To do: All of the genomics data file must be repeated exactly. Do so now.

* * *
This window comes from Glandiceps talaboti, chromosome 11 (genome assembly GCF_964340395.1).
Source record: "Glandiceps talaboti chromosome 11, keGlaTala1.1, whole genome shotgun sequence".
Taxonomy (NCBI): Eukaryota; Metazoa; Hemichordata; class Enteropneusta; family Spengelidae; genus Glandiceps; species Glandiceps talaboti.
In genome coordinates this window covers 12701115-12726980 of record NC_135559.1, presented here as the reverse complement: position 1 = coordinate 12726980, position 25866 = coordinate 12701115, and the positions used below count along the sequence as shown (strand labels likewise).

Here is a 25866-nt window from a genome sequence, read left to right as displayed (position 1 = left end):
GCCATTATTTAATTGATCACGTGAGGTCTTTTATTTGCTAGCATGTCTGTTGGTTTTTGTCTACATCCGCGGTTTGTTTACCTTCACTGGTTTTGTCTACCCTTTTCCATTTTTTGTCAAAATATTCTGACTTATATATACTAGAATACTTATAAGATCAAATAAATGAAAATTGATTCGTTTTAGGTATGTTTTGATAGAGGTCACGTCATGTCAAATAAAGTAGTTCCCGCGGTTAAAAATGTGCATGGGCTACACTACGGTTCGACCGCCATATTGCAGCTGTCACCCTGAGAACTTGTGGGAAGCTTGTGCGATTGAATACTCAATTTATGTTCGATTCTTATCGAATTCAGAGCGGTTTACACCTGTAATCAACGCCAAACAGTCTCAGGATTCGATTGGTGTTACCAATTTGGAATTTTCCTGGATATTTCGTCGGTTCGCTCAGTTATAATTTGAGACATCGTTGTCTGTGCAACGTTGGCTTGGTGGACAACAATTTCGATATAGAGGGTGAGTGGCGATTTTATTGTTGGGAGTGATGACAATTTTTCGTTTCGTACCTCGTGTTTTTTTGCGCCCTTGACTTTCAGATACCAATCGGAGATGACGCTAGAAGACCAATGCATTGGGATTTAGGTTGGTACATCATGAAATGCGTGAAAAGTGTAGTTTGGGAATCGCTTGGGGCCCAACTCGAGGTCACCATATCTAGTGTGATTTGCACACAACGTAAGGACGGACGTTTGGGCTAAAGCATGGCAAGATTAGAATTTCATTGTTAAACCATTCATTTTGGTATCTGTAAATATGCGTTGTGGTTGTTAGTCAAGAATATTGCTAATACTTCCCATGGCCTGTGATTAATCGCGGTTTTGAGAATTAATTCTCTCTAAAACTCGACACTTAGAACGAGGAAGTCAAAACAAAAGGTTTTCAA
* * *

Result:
This window comes from Glandiceps talaboti, chromosome 11 (genome assembly GCF_964340395.1).
Source record: "Glandiceps talaboti chromosome 11, keGlaTala1.1, whole genome shotgun sequence".
Taxonomy (NCBI): Eukaryota; Metazoa; Hemichordata; class Enteropneusta; family Spengelidae; genus Glandiceps; species Glandiceps talaboti.
In genome coordinates this window covers 12701115-12726980 of record NC_135559.1, presented here as the reverse complement: position 1 = coordinate 12726980, position 25866 = coordinate 12701115, and the positions used below count along the sequence as shown (strand labels likewise).

Here is a 25866-nt window from a genome sequence, read left to right as displayed (position 1 = left end):
GCCATTATTTAATTGATCACGTGAGGTCTTTTATTTGCTAGCATGTCTGTTGGTTTTTGTCTACATCCGCGGTTTGTTTACCTTCACTGGTTTTGTCTACCCTTTTCCATTTTTTGTCAAAATATTCTGACTTATATATACTAGAATACTTATAAGATCAAATAAATGAAAATTGATTCGTTTTAGGTATGTTTTGATAGAGGTCACGTCATGTCAAATAAAGTAGTTCCCGCGGTTAAAAATGTGCATGGGCTACACTACGGTTCGACCGCCATATTGCAGCTGTCACCCTGAGAACTTGTGGGAAGCTTGTGCGATTGAATACTCAATTTATGTTCGATTCTTATCGAATTCAGAGCGGTTTACACCTGTAATCAACGCCAAACAGTCTCAGGATTCGATTGGTGTTACCAATTTGGAATTTTCCTGGATATTTCGTCGGTTCGCTCAGTTATAATTTGAGACATCGTTGTCTGTGCAACGTTGGCTTGGTGGACAACAATTTCGATATAGAGGGTGAGTGGCGATTTTATTGTTGGGAGTGATGACAATTTTTCGTTTCGTACCTCGTGTTTTTTTGCGCCCTTGACTTTCAGATACCAATCGGAGATGACGCTAGAAGACCAATGCATTGGGATTTAGGTTGGTACATCATGAAATGCGTGAAAAGTGTAGTTTGGGAATCGCTTGGGGCCCAACTCGAGGTCACCATATCTAGTGTGATTTGCACACAACGTAAGGACGGACGTTTGGGCTAAAGCATGGCAAGATTAGAATTTCATTGTTAAACCATTCATTTTGGTATCTGTAAATATGCGTTGTGGTTGTTAGTCAAGAATATTGCTAATACTTCCCATGGCCTGTGATTAATCGCGGTTTTGAGAATTAATTCTCTCTAAAACTCGACACTTAGAACGAGGAAGTCAAAACAAAAGGTTTTCAA